# Scala algorithm: Binary heap (min-heap)

Published

## Algorithm goal

A binary heap implements a priority queue in a binary tree fashion. A binary tree has nodes that have at most 2 children. A priority queue is a data structure that given some ordering of children, will enable immediate access to the smallest (or largest, by reversing the Ordering) item.

The ordering in a binary heap is: the parent is always less than either of its two children.The left child is less than the right child (if there is more than 1 child).

Here are some recommended references with additional imagery, but may think in a more imperative way:

## Test cases in Scala

``````assert(BinaryHeap.empty[Char].min.isEmpty)
assert(BinaryHeap.empty[Char].withoutMin.isEmpty)
assert(
BinaryHeap
.empty[Char]
.withoutMin
.flatMap(_.min)
.contains('N')
)
assert(
BinaryHeap
.empty[Char]
.withoutMin
.flatMap(_.min)
.contains('N')
)
assert(
BinaryHeap
.empty[Char]
.withoutMin
.flatMap(_.withoutMin)
.flatMap(_.min)
.isEmpty
)
assert(
BinaryHeap
.empty[Char]
.withoutMin
.flatMap(_.min)
.contains('M')
)
assert(
)
assert(
BinaryHeap
.empty[Char]
.toList
.mkString == "ABLMNOQ"
)
``````

## Algorithm in Scala

69 lines of Scala (compatible versions 2.13 & 3.0).

## Explanation

Item153798
Index123456

Typical solutions of the Binary Heap use a Vector or an Array. Binary Heaps are complex to implement already (SO), so for ease of comprehension, we are using a Map as it simplifies the solution in having a more uniform look-up method.

The algorithm initially makes no sense, especially when we see references to 'i', 'i / 2' and 'i * 2'. The reason for this is that whenever updating the tree, we are comparing a parent with its children, or a child with its parent or sibling. In the array representation, the first level takes size 1, the 2nd level takes size 4, and so forth, because of the nature of it being a binary tree. The parent of '8' in the diagram above, at index 6, is 3. If we added another element, such as '10', its index would be 7, and both 6 / 2, and 7 / 2 = 3 (in integers), which is the index of the element '3'. (this is Â© from www.scala-algorithms.com)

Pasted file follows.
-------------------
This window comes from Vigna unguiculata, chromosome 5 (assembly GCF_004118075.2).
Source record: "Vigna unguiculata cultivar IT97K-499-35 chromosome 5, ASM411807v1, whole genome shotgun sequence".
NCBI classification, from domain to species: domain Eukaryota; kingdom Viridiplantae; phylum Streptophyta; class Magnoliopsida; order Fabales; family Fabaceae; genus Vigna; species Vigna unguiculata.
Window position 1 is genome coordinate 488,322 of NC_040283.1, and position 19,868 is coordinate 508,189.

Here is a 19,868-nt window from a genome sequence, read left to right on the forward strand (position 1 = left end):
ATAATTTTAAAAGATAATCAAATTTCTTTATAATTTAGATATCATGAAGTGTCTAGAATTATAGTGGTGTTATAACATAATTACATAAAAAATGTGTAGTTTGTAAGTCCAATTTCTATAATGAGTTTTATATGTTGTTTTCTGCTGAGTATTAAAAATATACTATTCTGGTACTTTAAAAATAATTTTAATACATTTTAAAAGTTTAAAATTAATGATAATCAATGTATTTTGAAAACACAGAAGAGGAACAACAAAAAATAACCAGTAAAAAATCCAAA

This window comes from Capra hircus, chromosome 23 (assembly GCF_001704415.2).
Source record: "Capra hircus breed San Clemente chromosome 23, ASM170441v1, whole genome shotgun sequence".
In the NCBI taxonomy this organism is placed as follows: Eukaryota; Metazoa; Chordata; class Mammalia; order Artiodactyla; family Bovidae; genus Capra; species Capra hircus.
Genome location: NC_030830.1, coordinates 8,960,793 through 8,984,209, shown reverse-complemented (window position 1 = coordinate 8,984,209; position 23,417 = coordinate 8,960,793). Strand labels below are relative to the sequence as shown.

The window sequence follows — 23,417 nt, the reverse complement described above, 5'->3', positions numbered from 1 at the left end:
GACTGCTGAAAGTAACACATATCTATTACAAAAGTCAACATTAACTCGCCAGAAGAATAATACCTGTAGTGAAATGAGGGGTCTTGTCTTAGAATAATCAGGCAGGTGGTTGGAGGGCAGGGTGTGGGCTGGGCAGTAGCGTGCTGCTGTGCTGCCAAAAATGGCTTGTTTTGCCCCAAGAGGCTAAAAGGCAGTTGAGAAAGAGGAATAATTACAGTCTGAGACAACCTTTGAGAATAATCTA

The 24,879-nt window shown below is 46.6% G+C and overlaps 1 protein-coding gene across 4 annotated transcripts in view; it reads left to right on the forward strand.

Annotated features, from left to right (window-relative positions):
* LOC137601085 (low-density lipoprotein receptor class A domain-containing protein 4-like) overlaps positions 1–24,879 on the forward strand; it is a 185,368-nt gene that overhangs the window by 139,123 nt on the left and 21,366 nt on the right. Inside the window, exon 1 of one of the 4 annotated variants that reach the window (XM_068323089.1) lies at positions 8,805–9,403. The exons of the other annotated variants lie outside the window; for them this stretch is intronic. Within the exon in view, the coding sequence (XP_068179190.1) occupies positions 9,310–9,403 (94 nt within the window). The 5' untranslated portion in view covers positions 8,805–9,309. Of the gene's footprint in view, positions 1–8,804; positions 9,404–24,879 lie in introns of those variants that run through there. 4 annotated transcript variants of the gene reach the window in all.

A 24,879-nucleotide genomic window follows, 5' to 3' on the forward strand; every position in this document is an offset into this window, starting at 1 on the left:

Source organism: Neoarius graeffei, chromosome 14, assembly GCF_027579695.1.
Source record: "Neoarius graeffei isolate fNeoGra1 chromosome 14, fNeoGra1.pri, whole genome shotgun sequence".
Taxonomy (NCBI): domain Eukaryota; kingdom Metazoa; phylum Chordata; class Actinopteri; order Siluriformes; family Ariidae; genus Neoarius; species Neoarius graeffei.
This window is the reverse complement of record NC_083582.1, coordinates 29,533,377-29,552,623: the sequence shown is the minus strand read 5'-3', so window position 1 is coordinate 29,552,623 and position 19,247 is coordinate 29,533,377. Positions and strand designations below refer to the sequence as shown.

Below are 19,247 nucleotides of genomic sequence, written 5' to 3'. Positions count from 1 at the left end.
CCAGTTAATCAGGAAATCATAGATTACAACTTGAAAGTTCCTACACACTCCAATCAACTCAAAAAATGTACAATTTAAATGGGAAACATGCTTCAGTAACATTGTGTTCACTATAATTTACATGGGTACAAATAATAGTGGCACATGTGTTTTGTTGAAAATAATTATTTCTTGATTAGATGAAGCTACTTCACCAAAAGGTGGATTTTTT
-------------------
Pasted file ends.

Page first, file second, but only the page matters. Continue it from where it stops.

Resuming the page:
## Scala concepts & Hints

1. ### Collect

'collect' allows you to use Pattern Matching, to filter and map items.

``````assert("Hello World".collect {
case character if Character.isUpperCase(character) => character.toLower
} == "hw")
``````
2. ### Option Type

The 'Option' type is used to describe a computation that either has a result or does not. In Scala, you can 'chain' Option processing, combine with lists and other data structures. For example, you can also turn a pattern-match into a function that return an Option, and vice-versa!

``````assert(Option(1).flatMap(x => Option(x + 2)) == Option(3))

assert(Option(1).flatMap(x => None) == None)
``````
3. ### Ordering

In Scala, the 'Ordering' type is a 'type class' that contains methods to determine an ordering of specific types.

``````assert(List(3, 2, 1).sorted == List(1, 2, 3))

assert(List(3, 2, 1).sorted(Ordering[Int].reverse) == List(3, 2, 1))

assert(Ordering[Int].lt(1, 2))

assert(!Ordering[Int].lt(2, 1))
``````
4. ### Pattern Matching

Pattern matching in Scala lets you quickly identify what you are looking for in a data, and also extract it.